Helping your child
Encourage their interest.
In general, kids work best when trying to earn your approval. The more you encourage them, the more they will want to earn your praise by trying hard. Kids thrive on attention. If you show interest in their karate, they will enjoy the whole experience more.
Develop consistent training habits.
Like many things in life, once they become habitual, they become easier. One of the biggest reasons people quit is that they simply fall out of the habit, and it can happen in as few as a couple of missed classes. Try to ensure that training day is kept free of competing activities and appointments.
Encourage home practice.
It’s a simple equation – the more you train, the faster you improve, and when you train on your own, it forces you to think about it more, so practicing in front of the living room windows, or out in the garden is a great way to improve.
Train more than once a week Students who train more frequently show a dramatic increase in their rate of improvement. Although the optimum is 3.5 times a week, even just training twice a week will make a significant difference. It is a grade requirement for all Shinkyu students to train more than once a week from green belt and above.
Train with them.
For many kids, time spent with mum or dad is more important than anything, so why not combine activities and attend the class yourself? Aside from improving your fitness, doing karate together is something kids will remember for a lifetime.
Too many E numbers, too much sugar.
Do not feed your child sweets or fizzy drinks or food with lots of additives before class – it makes them too excitable and they do not concentrate properly.
Lethargic and lacking concentration.
Don’t over‐feed your child before class – a large meal takes energy to digest, and shuts the brain down for some people, making concentration harder. A light, healthy snack and a drink of water is best.
Medication too late
. If your child takes medication to help with issues such as ADHD, it’s best if you administer them a while before training, not as you walk through the door. Speak to your medical advisor for the best timing.
Do not allow your kids to do over‐stimulating activities or go out to play before class – they quickly get into an over-excited state that can be hard to calm down.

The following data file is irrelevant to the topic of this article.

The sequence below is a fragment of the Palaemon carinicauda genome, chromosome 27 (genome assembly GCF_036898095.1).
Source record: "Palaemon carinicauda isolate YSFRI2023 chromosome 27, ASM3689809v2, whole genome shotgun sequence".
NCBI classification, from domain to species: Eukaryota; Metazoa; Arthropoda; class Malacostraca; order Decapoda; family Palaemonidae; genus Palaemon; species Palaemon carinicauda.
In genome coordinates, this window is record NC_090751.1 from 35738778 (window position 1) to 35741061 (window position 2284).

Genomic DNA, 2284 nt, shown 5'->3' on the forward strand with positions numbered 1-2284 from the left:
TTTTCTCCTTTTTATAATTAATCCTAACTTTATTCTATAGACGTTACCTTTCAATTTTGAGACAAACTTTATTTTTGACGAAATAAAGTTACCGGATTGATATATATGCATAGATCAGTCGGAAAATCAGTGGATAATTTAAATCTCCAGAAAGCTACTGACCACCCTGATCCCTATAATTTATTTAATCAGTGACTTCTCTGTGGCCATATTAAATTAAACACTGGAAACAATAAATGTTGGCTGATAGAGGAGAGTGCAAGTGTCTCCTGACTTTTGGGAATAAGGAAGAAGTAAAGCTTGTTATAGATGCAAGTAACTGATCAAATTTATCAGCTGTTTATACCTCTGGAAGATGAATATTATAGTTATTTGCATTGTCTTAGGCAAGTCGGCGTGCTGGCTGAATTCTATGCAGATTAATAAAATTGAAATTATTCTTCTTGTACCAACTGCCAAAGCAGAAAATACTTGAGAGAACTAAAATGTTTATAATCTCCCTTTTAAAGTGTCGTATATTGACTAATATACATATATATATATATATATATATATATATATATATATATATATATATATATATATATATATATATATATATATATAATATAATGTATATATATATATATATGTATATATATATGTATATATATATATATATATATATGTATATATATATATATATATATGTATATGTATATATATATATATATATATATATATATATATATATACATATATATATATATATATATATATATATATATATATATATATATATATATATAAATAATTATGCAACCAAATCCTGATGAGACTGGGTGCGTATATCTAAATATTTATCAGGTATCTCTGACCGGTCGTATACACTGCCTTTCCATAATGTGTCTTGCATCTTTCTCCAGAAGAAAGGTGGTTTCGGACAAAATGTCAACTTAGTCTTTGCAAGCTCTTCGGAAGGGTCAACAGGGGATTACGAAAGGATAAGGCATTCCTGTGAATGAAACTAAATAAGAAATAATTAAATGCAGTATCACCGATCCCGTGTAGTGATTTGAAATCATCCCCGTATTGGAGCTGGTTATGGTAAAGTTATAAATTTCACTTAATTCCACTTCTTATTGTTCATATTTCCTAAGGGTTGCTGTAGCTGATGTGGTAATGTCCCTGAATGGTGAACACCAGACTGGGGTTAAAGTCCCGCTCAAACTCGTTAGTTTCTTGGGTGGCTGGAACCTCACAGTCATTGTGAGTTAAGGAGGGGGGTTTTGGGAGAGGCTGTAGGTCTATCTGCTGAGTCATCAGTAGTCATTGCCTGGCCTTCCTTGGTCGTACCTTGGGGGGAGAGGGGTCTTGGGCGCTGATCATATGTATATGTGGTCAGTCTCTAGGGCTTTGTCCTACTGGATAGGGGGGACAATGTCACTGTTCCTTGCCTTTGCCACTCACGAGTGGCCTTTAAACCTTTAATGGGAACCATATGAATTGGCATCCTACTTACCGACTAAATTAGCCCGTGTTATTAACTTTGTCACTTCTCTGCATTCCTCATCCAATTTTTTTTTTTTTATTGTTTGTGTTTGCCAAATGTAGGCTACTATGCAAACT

Too late at night.
For some kids, an evening class is too late – why not try a morning class on the weekends to see if their attention and/or behaviour improves?
Short attention span.
If your child is young, perhaps they simply lack the attention span to make it through a class? The earlier classes only last an hour, but if that is still too long, speak to your instructor about your child sitting out after half an hour.
Speak to your sensei about a plan of action – does your child always misbehave when he partners or is near particular children for example. Does he need more attention or stimulation – or less? Would a firm hand help, or do they need a bit of TLC?
Kids who don’t want to train
Why the change of heart?
The second your child expresses reluctance, try to find out what happened in class the week before. Did they get told off, did they have an argument with another student or learn that they were not ready for grading? Kids often over‐react the second they meet the tiniest challenge. Don’t let them run away from obstacles or they’ll be doing it their whole lives! Speak to your instructor about any change in motivation in your child.
Something more fun to do instead.
Clearly, establish that karate time cannot be substituted with play time, computer games or TV time – Kids will usually take the easy route out the second things get challenging.
They sense your lack of resolve.
Don’t be wishy‐washy about their training. It’s something they do for their well‐being – like eating vegetables and going to school. If they think it’s negotiable, they’ll try to negotiate every time.
Forgotten why they train.
Remind them of the benefits. Self-defence, confidence, fitness, being with friends. Have the reasons they joined (or you joined them) changed? Probably not.
Quit at the first difficulty.
Kids’ lives are easy nowadays, and far too many cannot deal with even the smallest amount of challenge. They’ll whine and make up excuses and “tummy aches” and reasons not to train. They need you to impart the discipline that they lack if they are to grow up to be determined and resourceful people.
Sense your reluctance.
All too often, parents make it clear to kids that taking them to training is inconvenient, and they stay away at the drop of a hat. Is it any wonder that these kids are not eager to train when their parents resent taking them?
Too much homework
. Your brain works best when it is not stressed. Even during exams, physical activity is the ideal relief from a lot of mental activity. The exercise in karate will help bring valuable balance in a schedule otherwise filled with study.